But they stayed. They hopped and half-flew to each wiggly bit of chick foot and hop-flew back to their post, with thinly veiled resentment. But they stayed. And then, after the show, they allowed themselves to be carried back to their cage.

Why?

Perhaps the birds are as susceptible to the lure of certainty as we are.

There is the certain provision of chick feet if they fly to their keeper’s arms and back to a post within a small outdoor arena. After all, having been raised in captivity, that’s all they’ve known.

And then there is the great, wild uncertainty that exists beyond the arena. Will there be food there? Will they be able to catch it? Are there unknown dangers lurking in that great blue expanse of sky?

And here’s the clunky metaphor. My husband and I are in our own sort of flying arena at the moment. We’re both in regular jobs, jobs that more often frustrate than inspire, getting regular paychecks.

We’re eating with these paychecks. It may be our own version of chick feet, but, hey, we’re eating. We are testing our wings, though. Flying a bit further. But, for the moment, we are returning to our keeper’s arms.

We gaze out at that broad blue expanse. We know we’re capable of more. We know we haven’t really tested ourselves; we haven’t really indulged our deeper passions. It seems to me that we’ve all been trained to do things against our true nature, and have grown up in this limited, but safe, way.

The few times I’ve flown into uncertain territory have been terrifying but thrilling.

As it has been said, uncertainty is the only certainly. To resist it is to resist our true nature. To resist it is to stay trapped, to accept the cage, the gauntlet, the chick foot for supper. To embrace the uncertain is to fly beyond the arena into that beautiful blue expanse of freedom.

We know beyond a shadow of a doubt that the owls can do it. Not just can, we all intuitively know that they should do it. To live in the freedom of uncertainty is infinitely better than to live in the security of captivity.

We know this and wish this better life for the owls. Why, then, can’t we know it and create it for ourselves?

So this is my challenge, to myself, and to you, should you choose to accept it: try something you’ve never done before. Taste something you’ve never tasted before. Read someone you’ve never read before. Say something you’ve never said before. Write something you’ve never written before and then share it.

Step into the unknown and feel it—that ground dropping away, breath-catching feeling. That’s the feeling of the limitless expanse of creative potential. That’s life as it’s meant to be lived.

Food for Thought

 

 A few months ago I made the decision to get a personal trainer to help with my healthy lifestyle goals.  As is typical, we had a discussion about nutrition and exercise at our first meeting.  One thing we discussed that I wasn’t familiar with was learning my ‘Calorie Maintenance Level’.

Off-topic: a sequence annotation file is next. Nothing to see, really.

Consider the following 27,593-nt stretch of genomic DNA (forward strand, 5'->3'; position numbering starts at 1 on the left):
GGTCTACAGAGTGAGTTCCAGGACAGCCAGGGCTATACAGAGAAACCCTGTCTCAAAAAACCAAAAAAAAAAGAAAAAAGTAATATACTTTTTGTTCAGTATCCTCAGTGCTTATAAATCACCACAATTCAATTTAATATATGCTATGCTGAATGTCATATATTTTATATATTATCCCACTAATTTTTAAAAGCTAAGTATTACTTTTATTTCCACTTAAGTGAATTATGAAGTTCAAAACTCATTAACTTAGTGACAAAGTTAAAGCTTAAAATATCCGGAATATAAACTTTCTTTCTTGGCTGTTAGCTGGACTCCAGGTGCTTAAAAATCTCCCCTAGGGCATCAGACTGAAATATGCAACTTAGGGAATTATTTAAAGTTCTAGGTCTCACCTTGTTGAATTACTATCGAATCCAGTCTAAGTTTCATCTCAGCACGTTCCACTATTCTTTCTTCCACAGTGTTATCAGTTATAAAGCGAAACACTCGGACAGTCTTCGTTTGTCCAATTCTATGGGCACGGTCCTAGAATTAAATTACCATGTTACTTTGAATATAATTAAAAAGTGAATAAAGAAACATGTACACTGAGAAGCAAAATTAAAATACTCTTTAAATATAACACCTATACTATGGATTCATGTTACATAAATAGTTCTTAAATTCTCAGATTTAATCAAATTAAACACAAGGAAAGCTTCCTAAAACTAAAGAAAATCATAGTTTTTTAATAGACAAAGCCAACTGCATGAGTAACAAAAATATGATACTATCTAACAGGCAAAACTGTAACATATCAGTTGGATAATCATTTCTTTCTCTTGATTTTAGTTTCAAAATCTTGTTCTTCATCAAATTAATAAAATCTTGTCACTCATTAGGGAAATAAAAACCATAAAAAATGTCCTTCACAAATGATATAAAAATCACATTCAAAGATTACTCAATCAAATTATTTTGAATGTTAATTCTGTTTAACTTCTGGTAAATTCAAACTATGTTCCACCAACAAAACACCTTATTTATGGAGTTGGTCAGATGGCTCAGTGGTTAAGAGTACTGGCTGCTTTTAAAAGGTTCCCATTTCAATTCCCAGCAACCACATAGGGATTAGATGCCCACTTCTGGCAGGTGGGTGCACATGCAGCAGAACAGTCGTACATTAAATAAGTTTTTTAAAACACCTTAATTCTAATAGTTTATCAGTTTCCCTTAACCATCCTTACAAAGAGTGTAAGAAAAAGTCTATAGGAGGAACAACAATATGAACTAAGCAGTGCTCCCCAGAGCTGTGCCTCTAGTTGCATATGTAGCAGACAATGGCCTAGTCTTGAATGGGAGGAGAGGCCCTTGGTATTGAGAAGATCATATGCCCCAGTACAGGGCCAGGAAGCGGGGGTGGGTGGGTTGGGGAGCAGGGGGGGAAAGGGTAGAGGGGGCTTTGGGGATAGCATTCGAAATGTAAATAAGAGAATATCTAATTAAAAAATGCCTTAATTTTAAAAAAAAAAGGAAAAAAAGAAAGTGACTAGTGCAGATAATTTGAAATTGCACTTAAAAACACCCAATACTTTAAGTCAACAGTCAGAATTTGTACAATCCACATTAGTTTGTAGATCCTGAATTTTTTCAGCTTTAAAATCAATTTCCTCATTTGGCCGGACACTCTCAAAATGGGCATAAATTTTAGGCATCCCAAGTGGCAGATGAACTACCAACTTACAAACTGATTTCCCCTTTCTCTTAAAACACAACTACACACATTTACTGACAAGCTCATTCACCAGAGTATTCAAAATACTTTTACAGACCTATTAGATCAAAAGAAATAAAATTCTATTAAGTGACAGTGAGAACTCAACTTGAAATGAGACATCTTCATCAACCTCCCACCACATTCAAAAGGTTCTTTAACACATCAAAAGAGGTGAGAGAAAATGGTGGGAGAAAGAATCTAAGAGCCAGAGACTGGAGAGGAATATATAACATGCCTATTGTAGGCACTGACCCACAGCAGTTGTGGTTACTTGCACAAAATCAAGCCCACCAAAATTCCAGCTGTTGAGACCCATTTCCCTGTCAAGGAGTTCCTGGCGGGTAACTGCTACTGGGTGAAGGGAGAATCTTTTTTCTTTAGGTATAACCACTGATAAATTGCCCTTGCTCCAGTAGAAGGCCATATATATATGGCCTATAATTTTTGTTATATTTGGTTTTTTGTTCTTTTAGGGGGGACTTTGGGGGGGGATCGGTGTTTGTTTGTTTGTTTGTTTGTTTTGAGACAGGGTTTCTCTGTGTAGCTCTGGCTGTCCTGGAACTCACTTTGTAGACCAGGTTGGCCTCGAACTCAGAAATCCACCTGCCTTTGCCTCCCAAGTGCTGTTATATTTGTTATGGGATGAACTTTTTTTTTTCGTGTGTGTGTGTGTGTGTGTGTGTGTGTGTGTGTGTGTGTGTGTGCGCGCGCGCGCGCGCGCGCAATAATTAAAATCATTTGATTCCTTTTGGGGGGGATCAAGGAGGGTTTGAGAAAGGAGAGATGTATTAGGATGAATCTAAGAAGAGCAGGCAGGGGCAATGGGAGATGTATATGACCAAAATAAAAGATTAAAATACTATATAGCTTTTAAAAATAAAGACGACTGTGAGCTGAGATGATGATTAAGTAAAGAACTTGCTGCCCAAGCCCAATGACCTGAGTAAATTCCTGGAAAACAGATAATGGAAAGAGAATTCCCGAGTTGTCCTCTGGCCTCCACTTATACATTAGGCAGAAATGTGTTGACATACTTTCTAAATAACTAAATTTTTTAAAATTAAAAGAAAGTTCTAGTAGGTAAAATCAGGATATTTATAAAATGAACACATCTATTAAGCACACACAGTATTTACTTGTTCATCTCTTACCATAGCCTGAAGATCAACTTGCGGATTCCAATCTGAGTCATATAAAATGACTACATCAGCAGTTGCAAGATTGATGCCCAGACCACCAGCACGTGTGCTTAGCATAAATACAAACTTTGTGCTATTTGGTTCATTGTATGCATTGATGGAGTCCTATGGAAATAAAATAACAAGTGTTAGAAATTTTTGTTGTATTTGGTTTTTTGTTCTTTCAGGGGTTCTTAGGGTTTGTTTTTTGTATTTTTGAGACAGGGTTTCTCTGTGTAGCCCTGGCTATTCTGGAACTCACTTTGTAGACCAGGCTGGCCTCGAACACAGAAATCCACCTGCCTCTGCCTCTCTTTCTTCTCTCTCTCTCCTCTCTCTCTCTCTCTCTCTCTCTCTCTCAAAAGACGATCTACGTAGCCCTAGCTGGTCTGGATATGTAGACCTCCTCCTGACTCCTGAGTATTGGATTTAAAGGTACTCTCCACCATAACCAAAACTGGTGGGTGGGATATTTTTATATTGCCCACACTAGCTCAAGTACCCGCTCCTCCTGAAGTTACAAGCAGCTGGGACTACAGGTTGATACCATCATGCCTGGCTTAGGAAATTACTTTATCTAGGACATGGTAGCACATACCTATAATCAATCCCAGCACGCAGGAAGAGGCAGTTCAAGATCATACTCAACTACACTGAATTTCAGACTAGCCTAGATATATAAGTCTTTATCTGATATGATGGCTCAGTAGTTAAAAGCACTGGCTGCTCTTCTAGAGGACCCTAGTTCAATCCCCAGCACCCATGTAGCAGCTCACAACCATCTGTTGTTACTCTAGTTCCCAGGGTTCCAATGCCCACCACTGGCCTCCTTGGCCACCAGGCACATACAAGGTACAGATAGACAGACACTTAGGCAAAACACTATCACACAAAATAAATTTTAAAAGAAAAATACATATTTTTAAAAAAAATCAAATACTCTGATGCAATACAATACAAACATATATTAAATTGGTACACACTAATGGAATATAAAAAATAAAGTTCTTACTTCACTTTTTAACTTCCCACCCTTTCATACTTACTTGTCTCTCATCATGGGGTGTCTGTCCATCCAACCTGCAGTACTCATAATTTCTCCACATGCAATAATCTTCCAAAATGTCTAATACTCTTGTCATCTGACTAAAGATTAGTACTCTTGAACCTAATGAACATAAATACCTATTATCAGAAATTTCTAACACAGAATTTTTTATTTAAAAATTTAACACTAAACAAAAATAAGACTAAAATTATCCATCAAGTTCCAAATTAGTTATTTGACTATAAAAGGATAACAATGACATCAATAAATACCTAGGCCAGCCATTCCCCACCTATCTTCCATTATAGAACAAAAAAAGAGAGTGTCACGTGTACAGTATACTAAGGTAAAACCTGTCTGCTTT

It didn’t sound that important at first (just more diet and nutrition stuff) but for some reason I was paying attention, made note and decided to investigate further when I got home.   Thanks, Google!  You can read more about it at:  www.acaloriecounter.com.  


But if you’re not into the research thing like I am – here is a (very) brief summary:

In order to reach your goal; whether the goal is weight loss, fat loss or muscle building it’s important to know where you are starting from.   Your calorie maintenance level will tell you that.  Once you know this number it will be much easier to calculate and successfully reach your goal –and in the most efficient manner possible.


Think about it this way.  If you were about to embark on a road trip, you wouldn’t just jump in the car, start driving and hope to get there.  Yes, you might end up at your destination but it might also take you a really long time to get there.  Enough said!    


The key take-away point to all of this is: whenever we’re trying to eat healthy, or get into better shape there is a tendency to WAY over estimate the value of our efforts assuming that EVERY effort is a MAJOR one on our part; when in fact, this is (usually) never the case.   And, as expected, this will only lead to disappointment and disillusionment when our goals are not immediately met.   


So, if you’re really serious about achieving a new healthy lifestyle goal – do yourself a favor and find out what your ‘calorie maintenance level’ is – trust me, it will be an eye-opener  – and will save you a lot of angst in the long run!

Now, believe it or not this blog post really isn’t about how to lose weight or gain muscle…it’s really about how this information can be applied elsewhere – with any goal.


It’s really easy to set goals.  We get a great idea in our head about how wonderful it would be to accomplish A, B or C. We get excited and we plan.  We’re confident we can achieve anything at this point. 


And then reality hits.  


But I don’t think it’s so much a problem of not following through as it is improper planning.  


I think we set ourselves up for defeat from the beginning because we’re not honest about our starting point. 


We tend to do the opposite of sandbagging – we exaggerate our credentials.  Just like when we’re ‘calculating’ how many calories that Turkey-Melt sandwich has.


I think being honest with who we are and what we want to achieve in a reasonable time frame would help us more in the long run.  No matter what the goal is. 


Just something to think about.